Incident: Arrested CIA case officer Jerry Chun Shing Lee is believed linked to the death and disappearance of at least 20 CIA sources in China between 2010 and 2012, NBC News reported Jan. 17, citing sources familiar with the case. Lee was arrested Jan. 15 and charged Jan. 16 with unlawfully retaining information pertaining to national defense, the Department of Justice announced Jan. 16.
Tactics: While Lee's involvement in the loss of CIA sources has not been officially confirmed, the timeline and details of Lee's case and the CIA's loss of sources do appear to line up. The FBI lured Lee to the United States from his residence in Hong Kong in August 2012 under the pretense of interviewing him for a job. During that trip, FBI agents searched Lee's hotel room on two occasions, finding material that was later confirmed to contain the names and phone numbers of classified CIA sources, along with handwritten meeting notes and dates with those individuals. Additionally, FBI agents and Lee's former colleagues interviewed and met with him multiple times to allow him the opportunity to admit to his retention of classified materials, but Lee concealed his possession of the information. Lee had served with the CIA from 1994 to 2007, which would have put him in a position to know and work with classified CIA sources. But retaining that information beyond the end of his service broke the terms of several lifelong non-disclosure agreements Lee had signed upon entering service for the CIA. Approximately three years after Lee ended his service with the CIA, the agency began noting a concerted effort on the part of Chinese authorities to neutralize sensitive U.S. sources in the country — a campaign that went on for about two years.
Trends: Lee is just the latest current or former U.S. government employee to be implicated in Chinese espionage efforts. In the past nine months, we have seen two State Department employees arrested. One, Candace Claiborne, was arrested for failing to disclose thousands of dollars in gifts she received from Chinese officials. The second, Kevin Mallory, was arrested for selling classified documents to China. If NBC's sources are right, Lee's case appears to have primarily damaged U.S. national security interests in China, but it nevertheless reinforces the analysis that China maintains a strong appetite for intelligence of strategic and commercial value.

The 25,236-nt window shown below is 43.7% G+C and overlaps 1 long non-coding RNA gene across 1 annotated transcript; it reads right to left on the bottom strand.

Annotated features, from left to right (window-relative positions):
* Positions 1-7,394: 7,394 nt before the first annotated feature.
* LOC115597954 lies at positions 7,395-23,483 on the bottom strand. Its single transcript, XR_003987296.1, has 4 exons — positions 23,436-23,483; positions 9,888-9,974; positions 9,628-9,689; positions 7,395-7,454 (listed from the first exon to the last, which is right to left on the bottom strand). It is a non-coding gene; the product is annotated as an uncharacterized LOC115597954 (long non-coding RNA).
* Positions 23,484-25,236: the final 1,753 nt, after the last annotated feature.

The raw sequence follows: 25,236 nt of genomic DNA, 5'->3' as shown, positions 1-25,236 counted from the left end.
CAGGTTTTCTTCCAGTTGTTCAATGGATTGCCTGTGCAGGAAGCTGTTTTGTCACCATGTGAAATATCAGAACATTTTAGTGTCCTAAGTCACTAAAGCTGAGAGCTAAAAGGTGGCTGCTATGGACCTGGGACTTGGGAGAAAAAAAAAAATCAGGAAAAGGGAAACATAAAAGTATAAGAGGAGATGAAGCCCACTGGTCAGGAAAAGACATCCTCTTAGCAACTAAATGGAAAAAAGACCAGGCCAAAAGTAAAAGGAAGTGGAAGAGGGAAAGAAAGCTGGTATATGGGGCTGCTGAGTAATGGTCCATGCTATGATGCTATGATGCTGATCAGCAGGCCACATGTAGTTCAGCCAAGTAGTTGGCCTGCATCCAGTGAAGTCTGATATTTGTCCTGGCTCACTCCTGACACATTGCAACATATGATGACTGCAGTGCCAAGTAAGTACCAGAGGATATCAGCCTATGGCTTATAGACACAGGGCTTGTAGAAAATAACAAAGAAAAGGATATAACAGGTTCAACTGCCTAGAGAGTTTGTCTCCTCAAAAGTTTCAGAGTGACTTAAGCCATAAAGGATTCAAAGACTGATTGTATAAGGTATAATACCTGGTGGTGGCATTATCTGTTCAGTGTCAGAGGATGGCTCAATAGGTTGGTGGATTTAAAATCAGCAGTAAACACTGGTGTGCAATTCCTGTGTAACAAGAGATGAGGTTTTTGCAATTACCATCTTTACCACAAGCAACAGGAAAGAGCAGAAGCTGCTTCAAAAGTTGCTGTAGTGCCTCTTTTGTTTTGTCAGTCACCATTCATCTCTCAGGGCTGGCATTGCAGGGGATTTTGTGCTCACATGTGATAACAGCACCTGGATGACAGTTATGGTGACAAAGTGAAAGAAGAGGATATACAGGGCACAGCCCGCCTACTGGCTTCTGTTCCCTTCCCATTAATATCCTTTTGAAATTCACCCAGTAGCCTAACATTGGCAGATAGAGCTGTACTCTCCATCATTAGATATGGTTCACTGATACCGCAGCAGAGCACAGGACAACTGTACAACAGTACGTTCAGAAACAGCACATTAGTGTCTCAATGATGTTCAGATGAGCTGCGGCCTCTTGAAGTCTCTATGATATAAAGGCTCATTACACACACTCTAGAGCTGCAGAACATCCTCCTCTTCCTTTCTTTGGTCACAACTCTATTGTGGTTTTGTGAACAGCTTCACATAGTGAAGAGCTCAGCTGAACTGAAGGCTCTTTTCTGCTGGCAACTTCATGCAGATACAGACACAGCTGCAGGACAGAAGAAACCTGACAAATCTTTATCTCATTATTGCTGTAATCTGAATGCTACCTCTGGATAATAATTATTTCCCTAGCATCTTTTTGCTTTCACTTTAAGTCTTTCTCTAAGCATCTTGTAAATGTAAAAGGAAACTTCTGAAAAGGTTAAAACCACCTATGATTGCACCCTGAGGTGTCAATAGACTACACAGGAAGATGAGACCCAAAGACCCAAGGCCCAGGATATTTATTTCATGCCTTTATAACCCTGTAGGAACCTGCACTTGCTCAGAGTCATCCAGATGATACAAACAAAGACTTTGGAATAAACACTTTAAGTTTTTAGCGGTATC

Implications: While Lee's case appears to fall into the traditional espionage category rather than industrial espionage, he nevertheless highlights a highly active, capable and hostile Chinese intelligence capability. If the U.S. government — which has one of the most capable counterintelligence programs in the world — is struggling to keep up with the Chinese espionage threat, nongovernmental entities such as corporations with far fewer resources are much more vulnerable. Lee is the second former government employee (after Mallory) to face espionage indictments in the past seven months. Given the tendency of former government employees involved in national security to go on to work for the private sector or higher education, it is important for companies and other institutions to consider the potential intelligence risk to such employees before posting them to sensitive areas like China.